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  1. An good news about our symphony is welcome news to me. However, I don't see revenue data here to coincide with the "ticket sales" data. This has been carefully worded so that no one can see they're making an apples to oranges comparison in order to put some lipstick on a pig. Since most of the symphony's so-called marketing efforts seem centered around sales promotions and manipulative promotional tactics (versus true re-establishment of any semblance of a brand that ISO management abandoned years ago when the bottom line became more important than its programming, its stature, artistic excellene or its musicians), a case can be made that while they're selling "more tickets" they're doing so for less money and therefore actually reducing the perceived value of the brand in perpetuity. Contrary to butts in seats, revenue is the true measure. In addition, only...what...a third at most of total revenue comes from ticket sales anyway? So I don't see what buy one/get one offers or buy 8 get two free or whatever the manipulation might be gets you other than butts in seats (and other disgruntled patrons like me who paid full price for those seats originally by the way) when you still don't have a full time, engaged music director, you raped your musicians (your only real asset) with a 32% pay cut and you've cut scheduling and classical programming and reduced one of the country's great full-time orchestras to what amounts to a part-time community orchestra staffed by contract retirees, subs, students and only a handful of the true, original, world-class musicians that made the ISO what it was before the bean counters started gutting it. ISO management needs to be doing a lot more explaining and a lot less preening. Increased tickets sold is different from ticket sales. A balanced budget means nothing if to get there you had to flog your musicians, force others into retirement and replace them with inexperienced, cheaper players and substitutes. The organization is still fundamentally flawed with essentially a vanity do-nothing board of directors and lap-dog management to whom widget sales are more important than artistic excellence. Bring back the days of Maestro Leppard and the true Indianapolis Symphony Orchestra. And then talk to us about how things have improved.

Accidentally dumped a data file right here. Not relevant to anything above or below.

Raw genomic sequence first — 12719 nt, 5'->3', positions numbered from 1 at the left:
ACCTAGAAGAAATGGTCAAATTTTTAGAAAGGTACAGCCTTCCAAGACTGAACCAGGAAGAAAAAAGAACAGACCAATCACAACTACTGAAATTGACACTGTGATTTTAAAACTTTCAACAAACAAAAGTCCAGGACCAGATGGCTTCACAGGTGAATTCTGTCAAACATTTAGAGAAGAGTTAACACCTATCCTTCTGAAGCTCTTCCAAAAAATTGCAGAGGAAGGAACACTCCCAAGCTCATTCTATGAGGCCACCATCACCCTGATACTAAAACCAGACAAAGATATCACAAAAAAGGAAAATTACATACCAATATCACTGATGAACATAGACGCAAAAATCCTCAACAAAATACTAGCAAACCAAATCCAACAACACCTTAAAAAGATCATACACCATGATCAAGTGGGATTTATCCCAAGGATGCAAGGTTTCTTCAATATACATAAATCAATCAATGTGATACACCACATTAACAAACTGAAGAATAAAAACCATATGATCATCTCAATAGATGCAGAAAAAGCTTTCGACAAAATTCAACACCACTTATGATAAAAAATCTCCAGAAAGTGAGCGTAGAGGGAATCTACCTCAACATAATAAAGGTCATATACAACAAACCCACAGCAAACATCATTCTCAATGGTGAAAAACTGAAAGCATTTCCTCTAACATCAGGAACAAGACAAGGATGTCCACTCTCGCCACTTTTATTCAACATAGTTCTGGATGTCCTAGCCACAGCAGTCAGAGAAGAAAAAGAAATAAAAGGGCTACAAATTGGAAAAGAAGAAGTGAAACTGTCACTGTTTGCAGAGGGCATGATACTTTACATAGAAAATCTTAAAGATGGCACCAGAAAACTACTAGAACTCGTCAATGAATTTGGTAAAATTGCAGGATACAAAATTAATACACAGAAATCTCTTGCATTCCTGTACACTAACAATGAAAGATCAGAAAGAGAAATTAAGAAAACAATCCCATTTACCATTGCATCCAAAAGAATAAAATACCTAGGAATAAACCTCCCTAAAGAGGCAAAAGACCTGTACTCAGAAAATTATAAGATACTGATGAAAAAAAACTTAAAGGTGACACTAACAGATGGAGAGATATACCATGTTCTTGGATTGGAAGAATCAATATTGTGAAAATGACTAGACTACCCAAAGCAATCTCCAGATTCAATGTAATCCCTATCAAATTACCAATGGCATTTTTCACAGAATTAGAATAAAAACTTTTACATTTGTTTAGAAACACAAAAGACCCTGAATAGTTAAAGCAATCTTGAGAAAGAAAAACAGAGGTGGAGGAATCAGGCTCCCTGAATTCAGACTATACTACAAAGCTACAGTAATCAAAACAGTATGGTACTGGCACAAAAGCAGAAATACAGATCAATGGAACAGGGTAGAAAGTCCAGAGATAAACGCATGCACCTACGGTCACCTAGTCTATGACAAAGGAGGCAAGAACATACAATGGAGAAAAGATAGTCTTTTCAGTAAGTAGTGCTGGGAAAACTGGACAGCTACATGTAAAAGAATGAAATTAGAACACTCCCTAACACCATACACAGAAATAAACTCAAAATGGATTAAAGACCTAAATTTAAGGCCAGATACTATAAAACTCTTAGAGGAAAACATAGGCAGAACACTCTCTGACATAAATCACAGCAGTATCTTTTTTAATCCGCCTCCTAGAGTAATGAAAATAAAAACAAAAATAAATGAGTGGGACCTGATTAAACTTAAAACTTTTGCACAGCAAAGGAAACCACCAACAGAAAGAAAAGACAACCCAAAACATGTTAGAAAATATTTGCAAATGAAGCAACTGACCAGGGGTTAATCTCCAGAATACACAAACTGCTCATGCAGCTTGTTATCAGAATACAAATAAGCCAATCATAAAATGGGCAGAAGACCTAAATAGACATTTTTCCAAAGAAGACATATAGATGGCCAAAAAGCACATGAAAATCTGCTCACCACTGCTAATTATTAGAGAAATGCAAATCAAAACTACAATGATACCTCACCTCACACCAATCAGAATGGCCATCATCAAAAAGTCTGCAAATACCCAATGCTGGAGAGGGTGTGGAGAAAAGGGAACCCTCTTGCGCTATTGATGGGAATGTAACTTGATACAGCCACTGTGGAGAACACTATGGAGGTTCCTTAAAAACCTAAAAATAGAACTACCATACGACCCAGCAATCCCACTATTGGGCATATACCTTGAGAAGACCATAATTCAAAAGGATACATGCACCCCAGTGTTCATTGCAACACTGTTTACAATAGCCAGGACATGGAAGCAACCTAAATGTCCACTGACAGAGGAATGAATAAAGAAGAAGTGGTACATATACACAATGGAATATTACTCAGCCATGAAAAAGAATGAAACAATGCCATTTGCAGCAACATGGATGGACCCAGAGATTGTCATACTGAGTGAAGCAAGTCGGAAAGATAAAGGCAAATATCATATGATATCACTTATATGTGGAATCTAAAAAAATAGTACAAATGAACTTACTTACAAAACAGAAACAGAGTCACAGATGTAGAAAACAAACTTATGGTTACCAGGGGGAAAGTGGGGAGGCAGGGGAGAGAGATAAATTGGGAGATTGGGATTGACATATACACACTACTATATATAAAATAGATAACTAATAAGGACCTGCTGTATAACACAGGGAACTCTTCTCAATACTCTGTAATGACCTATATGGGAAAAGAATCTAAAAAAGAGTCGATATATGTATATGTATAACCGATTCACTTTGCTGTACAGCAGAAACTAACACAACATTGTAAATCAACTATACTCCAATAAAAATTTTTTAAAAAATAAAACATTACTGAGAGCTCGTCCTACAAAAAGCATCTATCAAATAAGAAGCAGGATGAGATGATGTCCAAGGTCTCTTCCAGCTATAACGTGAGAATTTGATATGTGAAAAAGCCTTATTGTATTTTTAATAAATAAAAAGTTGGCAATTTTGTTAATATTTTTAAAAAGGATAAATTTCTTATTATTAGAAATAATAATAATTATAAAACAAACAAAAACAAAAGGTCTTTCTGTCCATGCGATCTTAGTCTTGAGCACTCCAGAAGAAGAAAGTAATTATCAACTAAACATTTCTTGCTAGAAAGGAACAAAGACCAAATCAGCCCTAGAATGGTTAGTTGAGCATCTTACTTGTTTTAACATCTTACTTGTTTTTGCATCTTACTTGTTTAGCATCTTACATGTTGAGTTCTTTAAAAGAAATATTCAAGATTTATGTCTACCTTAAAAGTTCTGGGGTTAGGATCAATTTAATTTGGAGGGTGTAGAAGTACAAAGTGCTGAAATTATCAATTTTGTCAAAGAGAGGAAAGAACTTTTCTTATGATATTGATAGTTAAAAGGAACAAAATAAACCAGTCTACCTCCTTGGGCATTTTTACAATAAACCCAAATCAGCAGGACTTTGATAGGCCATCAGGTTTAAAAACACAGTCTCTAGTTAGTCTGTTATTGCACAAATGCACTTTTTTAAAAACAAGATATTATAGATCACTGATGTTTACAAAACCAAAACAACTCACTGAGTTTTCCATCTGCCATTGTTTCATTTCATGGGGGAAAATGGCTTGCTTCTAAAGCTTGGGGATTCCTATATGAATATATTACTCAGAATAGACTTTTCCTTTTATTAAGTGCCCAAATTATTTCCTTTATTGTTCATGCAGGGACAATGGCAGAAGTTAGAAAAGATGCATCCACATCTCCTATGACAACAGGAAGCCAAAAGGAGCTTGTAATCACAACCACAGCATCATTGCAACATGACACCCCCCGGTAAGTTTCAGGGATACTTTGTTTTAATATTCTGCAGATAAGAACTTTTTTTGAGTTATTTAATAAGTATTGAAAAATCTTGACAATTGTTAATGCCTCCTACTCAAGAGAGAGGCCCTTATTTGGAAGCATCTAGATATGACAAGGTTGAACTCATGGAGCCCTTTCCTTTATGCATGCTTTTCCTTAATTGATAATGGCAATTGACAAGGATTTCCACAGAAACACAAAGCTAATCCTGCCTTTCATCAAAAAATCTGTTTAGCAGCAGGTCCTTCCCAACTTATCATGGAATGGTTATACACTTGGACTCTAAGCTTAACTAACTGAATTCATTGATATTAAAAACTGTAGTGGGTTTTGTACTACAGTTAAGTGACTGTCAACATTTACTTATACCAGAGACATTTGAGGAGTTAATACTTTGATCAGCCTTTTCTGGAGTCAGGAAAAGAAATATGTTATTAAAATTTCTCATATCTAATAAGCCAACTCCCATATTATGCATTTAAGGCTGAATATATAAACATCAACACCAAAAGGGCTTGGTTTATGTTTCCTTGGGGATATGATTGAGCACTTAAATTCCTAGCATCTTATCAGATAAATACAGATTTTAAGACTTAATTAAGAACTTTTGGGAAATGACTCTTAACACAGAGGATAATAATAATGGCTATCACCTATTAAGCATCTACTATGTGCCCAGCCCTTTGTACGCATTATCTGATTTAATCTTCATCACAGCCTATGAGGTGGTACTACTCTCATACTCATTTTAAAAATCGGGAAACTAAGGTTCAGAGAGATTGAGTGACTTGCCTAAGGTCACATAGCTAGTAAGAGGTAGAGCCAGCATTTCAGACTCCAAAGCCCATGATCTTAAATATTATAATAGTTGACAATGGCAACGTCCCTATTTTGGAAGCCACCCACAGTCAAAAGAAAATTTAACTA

2. He paid for and went through the zoning approval process...pay the man!!

  3. I don't understand why Geft removed it. Why not sue when the decision was made to try to reverse it?

  4. Broad Ripple is done! Look at the abandoned store fronts and empty spaces. I was there on a Sunday night when a concert got out at the vogue. Broad Ripple was packed and apparently not one bar was staffed properly and no police presence was felt. I saw many suspect people (dreads, angry faces, attitudes, neck tattoo's) strolling around with no real destination in mind and just waiting for someone to "bump" into them. On top of that, there were a few strung out homeless folks (trust me, their substance of choice looked more like hardcore stuff vs. weed). This is not the same Broad Ripple of past. Until the police start profiling and beginning a strict stop and frisk policy like NYC for that element, BR and the rest of Indianapolis will go to hell. It's sad what Indy has become. Ballard should not be given any more time in office!!!

  5. We were just talking about this :)

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